Spotlight Innovation

Humans of METSTRADE with Wayne Peters

Kim Hollamby
Tuesday, 30 May 2023

Sail Electric Founder, Wayne Peters, outlines how his company is making e-propulsion viable for a wide range of yachting applications and gearing up for practical trials of hydrogen generation and use.

What attracted you to working in the marine industry?

“I’ve surfed sailed and kayaked my whole life since I was young and joined the training ship Royalist for three tours. More recently I’ve owned two yachts in succession and almost immediately converted each one to electric propulsion after acquiring it. I’ve navigated 5000nm so far purely on electric and am about to embark on a race to the Azores and return with a fully converted 15m yacht. I found that once you go electric, you can never go back!

Professionally I had been working in the field of remote location energy systems for nearly 20 years. I’ve now been able to use my knowledge and experience of off-grid technology, design, and methodology to impact the betterment of the ocean.

Meeting with, and then working for, ocean advocate Emily Penn, provided the inspiration to commence a journey to broaden my knowledge of what we can do to improve the global environment. Emily planned and ran the eXXpedition round the world voyage with an all-female crew to study the impact of plastic pollution on environmental health. I was able to assist her with the battery and solar panel installation on the eXXpedition team’s 72ft yacht; eight months later I had rewired the whole boat and got them on their way, ready to set sail around the world. That was just before COVID-19 hit.

Working within the off-grid energy sector I was covering so many applications – everything from telecoms to farms, houses, commercial buildings, and boats. The enforced pause in activity over the pandemic provided the opportunity to focus on one thing. Since then, I have been working exclusively within the marine sector and use that opportunity to share knowledge of what we must all do to care for our oceans.

My sailing background also means that I can think beyond the technology of sustainable energy and advise customers more broadly on better ways of moving their boats around by tuning into the available natural resources such as solar, wind and tide.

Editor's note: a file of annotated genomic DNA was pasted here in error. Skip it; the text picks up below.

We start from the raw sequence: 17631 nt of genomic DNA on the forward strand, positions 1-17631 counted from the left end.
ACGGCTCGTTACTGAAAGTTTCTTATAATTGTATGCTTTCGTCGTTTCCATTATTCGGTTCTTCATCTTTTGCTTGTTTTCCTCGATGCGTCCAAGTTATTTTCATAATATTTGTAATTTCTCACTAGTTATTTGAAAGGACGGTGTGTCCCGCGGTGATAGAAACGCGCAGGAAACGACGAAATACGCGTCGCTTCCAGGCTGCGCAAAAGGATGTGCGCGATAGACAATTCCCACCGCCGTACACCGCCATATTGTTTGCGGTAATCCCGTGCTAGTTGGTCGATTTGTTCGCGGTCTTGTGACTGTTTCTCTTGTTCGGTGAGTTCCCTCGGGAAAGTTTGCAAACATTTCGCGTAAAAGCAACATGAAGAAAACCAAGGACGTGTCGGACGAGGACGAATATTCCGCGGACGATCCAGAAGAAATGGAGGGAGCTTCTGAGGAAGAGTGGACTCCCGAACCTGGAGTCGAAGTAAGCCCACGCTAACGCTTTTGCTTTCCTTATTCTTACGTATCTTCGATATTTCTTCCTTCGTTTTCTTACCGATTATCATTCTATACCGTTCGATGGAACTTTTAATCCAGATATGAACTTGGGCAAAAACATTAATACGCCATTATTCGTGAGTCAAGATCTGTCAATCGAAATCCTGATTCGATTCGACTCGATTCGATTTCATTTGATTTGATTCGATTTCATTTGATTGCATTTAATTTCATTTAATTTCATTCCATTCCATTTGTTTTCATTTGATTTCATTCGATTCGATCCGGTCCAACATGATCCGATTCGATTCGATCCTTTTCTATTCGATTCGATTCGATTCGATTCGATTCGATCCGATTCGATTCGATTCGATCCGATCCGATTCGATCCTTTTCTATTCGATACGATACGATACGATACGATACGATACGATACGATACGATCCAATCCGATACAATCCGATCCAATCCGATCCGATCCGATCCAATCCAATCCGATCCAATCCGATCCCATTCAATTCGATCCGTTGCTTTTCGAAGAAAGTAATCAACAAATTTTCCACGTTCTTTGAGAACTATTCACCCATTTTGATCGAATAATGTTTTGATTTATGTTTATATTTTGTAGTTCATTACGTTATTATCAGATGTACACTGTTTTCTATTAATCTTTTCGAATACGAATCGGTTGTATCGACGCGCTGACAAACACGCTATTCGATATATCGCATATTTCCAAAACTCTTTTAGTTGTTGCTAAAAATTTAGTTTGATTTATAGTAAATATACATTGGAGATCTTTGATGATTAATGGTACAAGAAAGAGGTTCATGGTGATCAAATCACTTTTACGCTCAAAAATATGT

Tell us about your business?

Sail Electric is based in the UK and operates predominantly out of two bases in the south and southwest. We design, and distribute marine renewable energy, electric propulsion, power delivery and monitoring systems – acting as a consultancy in terms of helping our customers understand the best ways of evolving to 100 per cent electric. By taking best advantage of wind, current and solar, with advanced monitoring and control at your fingertips you can extend what is possible from the alternative propulsions systems that are already available.

We have a close working relationship with Finnish electric propulsion specialist manufacturer Oceanvolt as its northern Europe agent we have been undertaking a series of electric propulsion conversions on everything from small fishing boats, cruising yachts under 10m, to expedition yachts and Open 40 racing yachts.

Although there are incredible advances with new technologies there’s still a lot of work to do to recreate the levels of autonomy that we we’ve come to expect from fossil fuels. Traditional sailing skills, getting the best out of the rig and optimising power regeneration all have their part to play. In any electric propulsion conversion proposal, we may also recommend changes to the anchoring gear (to ensure a safe wait against an adverse tide) and upgrades to sailing systems, in combination with the replacement of the internal combustion engine.

Our business exists to help customers identify whether new propulsion and energy technologies can work for them. We offer a combination of technological expertise and ocean advocacy. In identifying ways of minimising environmental impact with customers’ boats we believe we also open their eyes to thinking about wider impacts ashore too – the ideology extends beyond the skipper to the operator, client, and observer.